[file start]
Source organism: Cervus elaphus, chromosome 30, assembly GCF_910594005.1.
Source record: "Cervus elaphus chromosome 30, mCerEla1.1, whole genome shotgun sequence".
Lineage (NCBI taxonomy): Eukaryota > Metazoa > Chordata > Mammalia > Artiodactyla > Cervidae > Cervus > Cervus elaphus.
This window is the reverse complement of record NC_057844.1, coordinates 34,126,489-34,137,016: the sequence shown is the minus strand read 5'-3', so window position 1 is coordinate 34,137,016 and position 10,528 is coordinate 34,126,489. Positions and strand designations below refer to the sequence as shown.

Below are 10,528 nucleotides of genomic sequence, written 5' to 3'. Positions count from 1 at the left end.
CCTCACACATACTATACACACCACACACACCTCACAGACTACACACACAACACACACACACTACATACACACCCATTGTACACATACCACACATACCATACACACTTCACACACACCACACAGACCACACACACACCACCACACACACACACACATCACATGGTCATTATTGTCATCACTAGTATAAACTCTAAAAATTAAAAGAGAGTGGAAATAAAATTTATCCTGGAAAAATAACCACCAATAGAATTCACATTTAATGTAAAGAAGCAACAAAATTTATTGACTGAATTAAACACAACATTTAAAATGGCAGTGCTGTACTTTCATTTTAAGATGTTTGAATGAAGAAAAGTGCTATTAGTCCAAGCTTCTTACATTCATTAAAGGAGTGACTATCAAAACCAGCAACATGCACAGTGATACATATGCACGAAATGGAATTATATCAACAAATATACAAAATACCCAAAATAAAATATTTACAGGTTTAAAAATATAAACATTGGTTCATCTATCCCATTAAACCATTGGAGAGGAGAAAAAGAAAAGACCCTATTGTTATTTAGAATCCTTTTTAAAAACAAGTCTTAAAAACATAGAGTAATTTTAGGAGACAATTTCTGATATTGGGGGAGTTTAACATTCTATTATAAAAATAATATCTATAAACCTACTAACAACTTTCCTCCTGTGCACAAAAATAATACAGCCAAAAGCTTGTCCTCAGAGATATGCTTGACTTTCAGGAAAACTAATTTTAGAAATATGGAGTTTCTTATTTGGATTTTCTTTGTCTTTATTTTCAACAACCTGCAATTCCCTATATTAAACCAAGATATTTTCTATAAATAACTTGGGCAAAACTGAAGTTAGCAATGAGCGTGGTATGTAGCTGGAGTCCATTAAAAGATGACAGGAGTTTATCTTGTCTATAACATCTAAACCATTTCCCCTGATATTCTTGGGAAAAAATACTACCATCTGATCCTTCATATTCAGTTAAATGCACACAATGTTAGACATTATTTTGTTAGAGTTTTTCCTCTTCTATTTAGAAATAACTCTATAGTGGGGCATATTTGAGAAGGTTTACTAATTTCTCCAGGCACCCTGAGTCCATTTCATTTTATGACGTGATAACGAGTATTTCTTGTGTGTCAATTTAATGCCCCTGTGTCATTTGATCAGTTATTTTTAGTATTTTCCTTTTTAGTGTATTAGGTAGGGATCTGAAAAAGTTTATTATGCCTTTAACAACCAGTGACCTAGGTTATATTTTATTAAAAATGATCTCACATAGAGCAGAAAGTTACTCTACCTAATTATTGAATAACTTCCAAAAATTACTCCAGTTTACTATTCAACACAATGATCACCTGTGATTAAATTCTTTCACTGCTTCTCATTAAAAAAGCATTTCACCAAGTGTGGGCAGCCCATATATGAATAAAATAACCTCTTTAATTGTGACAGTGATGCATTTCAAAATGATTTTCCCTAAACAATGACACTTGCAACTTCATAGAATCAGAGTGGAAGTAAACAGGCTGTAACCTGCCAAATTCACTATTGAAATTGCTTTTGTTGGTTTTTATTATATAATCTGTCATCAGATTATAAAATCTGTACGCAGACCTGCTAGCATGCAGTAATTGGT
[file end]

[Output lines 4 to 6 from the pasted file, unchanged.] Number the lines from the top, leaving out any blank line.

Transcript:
This window is the reverse complement of record NC_057844.1, coordinates 34,126,489-34,137,016: the sequence shown is the minus strand read 5'-3', so window position 1 is coordinate 34,137,016 and position 10,528 is coordinate 34,126,489. Positions and strand designations below refer to the sequence as shown.

Below are 10,528 nucleotides of genomic sequence, written 5' to 3'. Positions count from 1 at the left end.
CCTCACACATACTATACACACCACACACACCTCACAGACTACACACACAACACACACACACTACATACACACCCATTGTACACATACCACACATACCATACACACTTCACACACACCACACAGACCACACACACACCACCACACACACACACACATCACATGGTCATTATTGTCATCACTAGTATAAACTCTAAAAATTAAAAGAGAGTGGAAATAAAATTTATCCTGGAAAAATAACCACCAATAGAATTCACATTTAATGTAAAGAAGCAACAAAATTTATTGACTGAATTAAACACAACATTTAAAATGGCAGTGCTGTACTTTCATTTTAAGATGTTTGAATGAAGAAAAGTGCTATTAGTCCAAGCTTCTTACATTCATTAAAGGAGTGACTATCAAAACCAGCAACATGCACAGTGATACATATGCACGAAATGGAATTATATCAACAAATATACAAAATACCCAAAATAAAATATTTACAGGTTTAAAAATATAAACATTGGTTCATCTATCCCATTAAACCATTGGAGAGGAGAAAAAGAAAAGACCCTATTGTTATTTAGAATCCTTTTTAAAAACAAGTCTTAAAAACATAGAGTAATTTTAGGAGACAATTTCTGATATTGGGGGAGTTTAACATTCTATTATAAAAATAATATCTATAAACCTACTAACAACTTTCCTCCTGTGCACAAAAATAATACAGCCAAAAGCTTGTCCTCAGAGATATGCTTGACTTTCAGGAAAACTAATTTTAGAAATATGGAGTTTCTTATTTGGATTTTCTTTGTCTTTATTTTCAACAACCTGCAATTCCCTATATTAAACCAAGATATTTTCTATAAATAACTTGGGCAAAACTGAAGTTAGCAATGAGCGTGGTATGTAGCTGGAGTCCATTAAAAGATGACAGGAGTTTATCTTGTCTATAACATCTAAACCATTTCCCCTGATATTCTTGGGAAAAAATACTACCATCTGATCCTTCATATTCAGTTAAATGCACACAATGTTAGACATTATTTTGTTAGAGTTTTTCCTCTTCTATTTAGAAATAACTCTATAGTGGGGCATATTTGAGAAGGTTTACTAATTTCTCCAGGCACCCTGAGTCCATTTCATTTTATGACGTGATAACGAGTATTTCTTGTGTGTCAATTTAATGCCCCTGTGTCATTTGATCAGTTATTTTTAGTATTTTCCTTTTTAGTGTATTAGGTAGGGATCTGAAAAAGTTTATTATGCCTTTAACAACCAGTGACCTAGGTTATATTTTATTAAAAATGATCTCACATAGAGCAGAAAGTTACTCTACCTAATTATTGAATAACTTCCAAAAATTACTCCAGTTTACTATTCAACACAATGATCACCTGTGATTAAATTCTTTCACTGCTTCTCATTAAAAAAGCATTTCACCAAGTGTGGGCAGCCCATATATGAATAAAATAACCTCTTTAATTGTGACAGTGATGCATTTCAAAATGATTTTCCCTAAACAATGACACTTGCAACTTCATAGAATCAGAGTGGAAGTAAACAGGCTGTAACCTGCCAAATTCACTATTGAAATTGCTTTTGTTGGTTTTTATTATATAATCTGTCATCAGATTATAAAATCTGTACGCAGACCTGCTAGCATGCAGTAATTGGT